Overnight Sourdough Bread recipe is the perfect recipe to learn baking with a sourdough bread starter. The soft tender crumb has a slightly sour flavor surrounded by a beautiful crust. It’s an easy homemade bread that even the experienced baker will love.
This post was updated on 1/26/19 to improve the reader experience. No changes were made to the recipe.
Overnight Sourdough Bread recipe couldn’t be easier to make and it’s a lot quicker to make compared to other sourdough bread recipes from starters.
This 500g homemade sourdough recipe represents my first dance with Sourdough bread baking. Learning how to bake Sourdough Bread had been on my bucket list for a long time and this was the perfect recipe to start with. The center is soft and tender and slightly sour. The crust has that crispy pull that you want in artisan bread.
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I’m one of those people that like to learn. To clarify, I like to learn about things that interest me. I create an editorial calendar each year for my blog and schedule time to take courses or read up on topics. Sourdough Bread has been on this list for 3 years! I let uncertainty and trepidation keep me from jumping on the Sourdough Bread bandwagon.
I was participating in an online monthly bread challenge that finally pushed me into trying sourdough.
You can make your own starter but I was fortunate enough to receive some dried starter from a wonderful woman named Selma. Selma passed away a few years ago but her blog “Selma’s Table” still remains and I consult it often. This is a recipe that I got from her blog.
She named her starter “Twinkle” and encouraged everyone to name theirs too. My starter’s name is “Phoenix” because she rose from dust. She has amazing vigor. I’m not always vigilant about keeping her fed but she doesn’t hold it against me and rises to the occasion every time.
Now was the time to revive Phoenix. What if I killed her? She’d be gone forever! Phoenix perked right up and has been blessing me with amazing bread for over two years.
I’ve included photos of my 1st loaf and a recent one at the end of this post. I’m proud of both and hope you’ll try this basic sourdough bread recipe too.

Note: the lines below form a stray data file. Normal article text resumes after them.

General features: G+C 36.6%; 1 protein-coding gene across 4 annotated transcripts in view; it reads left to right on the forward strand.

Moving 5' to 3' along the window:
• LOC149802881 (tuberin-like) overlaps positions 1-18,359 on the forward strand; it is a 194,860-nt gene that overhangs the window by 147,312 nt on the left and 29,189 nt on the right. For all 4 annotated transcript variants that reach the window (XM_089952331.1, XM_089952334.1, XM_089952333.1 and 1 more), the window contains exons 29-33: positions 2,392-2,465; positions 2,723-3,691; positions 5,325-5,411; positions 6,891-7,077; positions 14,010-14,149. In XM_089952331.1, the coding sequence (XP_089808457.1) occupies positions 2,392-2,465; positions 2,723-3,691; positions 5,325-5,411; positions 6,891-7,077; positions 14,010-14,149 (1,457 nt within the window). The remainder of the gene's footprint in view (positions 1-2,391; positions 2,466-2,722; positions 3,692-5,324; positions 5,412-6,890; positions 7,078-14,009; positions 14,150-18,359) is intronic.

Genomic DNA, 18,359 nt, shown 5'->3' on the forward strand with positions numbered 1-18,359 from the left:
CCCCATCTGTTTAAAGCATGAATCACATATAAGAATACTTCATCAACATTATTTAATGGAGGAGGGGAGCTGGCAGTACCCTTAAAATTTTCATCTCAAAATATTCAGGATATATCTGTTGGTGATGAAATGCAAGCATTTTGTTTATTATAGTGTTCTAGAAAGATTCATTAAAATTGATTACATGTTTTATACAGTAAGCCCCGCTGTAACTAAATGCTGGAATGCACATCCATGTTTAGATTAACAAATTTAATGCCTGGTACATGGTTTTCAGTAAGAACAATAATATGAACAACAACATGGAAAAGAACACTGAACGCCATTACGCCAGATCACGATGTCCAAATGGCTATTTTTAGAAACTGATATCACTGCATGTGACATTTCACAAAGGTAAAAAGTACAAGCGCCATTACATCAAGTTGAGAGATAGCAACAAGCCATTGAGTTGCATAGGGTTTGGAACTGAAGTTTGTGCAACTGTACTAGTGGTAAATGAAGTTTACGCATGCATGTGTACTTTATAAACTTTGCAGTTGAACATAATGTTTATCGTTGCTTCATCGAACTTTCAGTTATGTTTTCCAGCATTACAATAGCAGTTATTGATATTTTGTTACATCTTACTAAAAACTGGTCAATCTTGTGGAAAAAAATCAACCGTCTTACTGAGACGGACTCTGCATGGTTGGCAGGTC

Hello, Julie. Just wanted to say thank you for sharing your overnight sourdough recipe as it really works well for me, a lot of people have shared their methods and this one is simply the best one I have come across so far. So thank you again!”Kris T
What is Sourdough Bread
Sourdough bread is made by fermentation of dough using naturally occurring lactobacilli and yeast. Sourdough bread has a mildly sour taste not present in most bread made with baker’s yeast and keeps better than other bread due to the lactic acid produced by the lactobacilli. Wikipedia
What is different about sourdough bread?
The difference is in how they are made. Regular bread is made using store bought yeast that reacts with gluten making the dough rise. Sourdough bread is made with a “starter“. This starter is made from a combination of yeast and bacteria growing inside a paste made of flour and water.
Health Benefits of Sourdough bread
The fermentation that occurs from using a starter has been shown to lower blood sugar, be easier to digest and can even be tolerated by gluten resistant individuals. However, that’s not to say it is gluten-free. Sourdough bread contains higher levels of folate and antioxidants than other bread. Healthline is a very thorough reference regarding the health benefits of sourdough.
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Lodge 6 Quart Enameled Cast Iron Dutch Oven. Classic Red Enamel Dutch Oven (Island Spice Red) – I love this dutch oven. I have three that are triple the price of this one and it’s my favorite. It bakes my bread perfectly and makes a mean ragu recipe.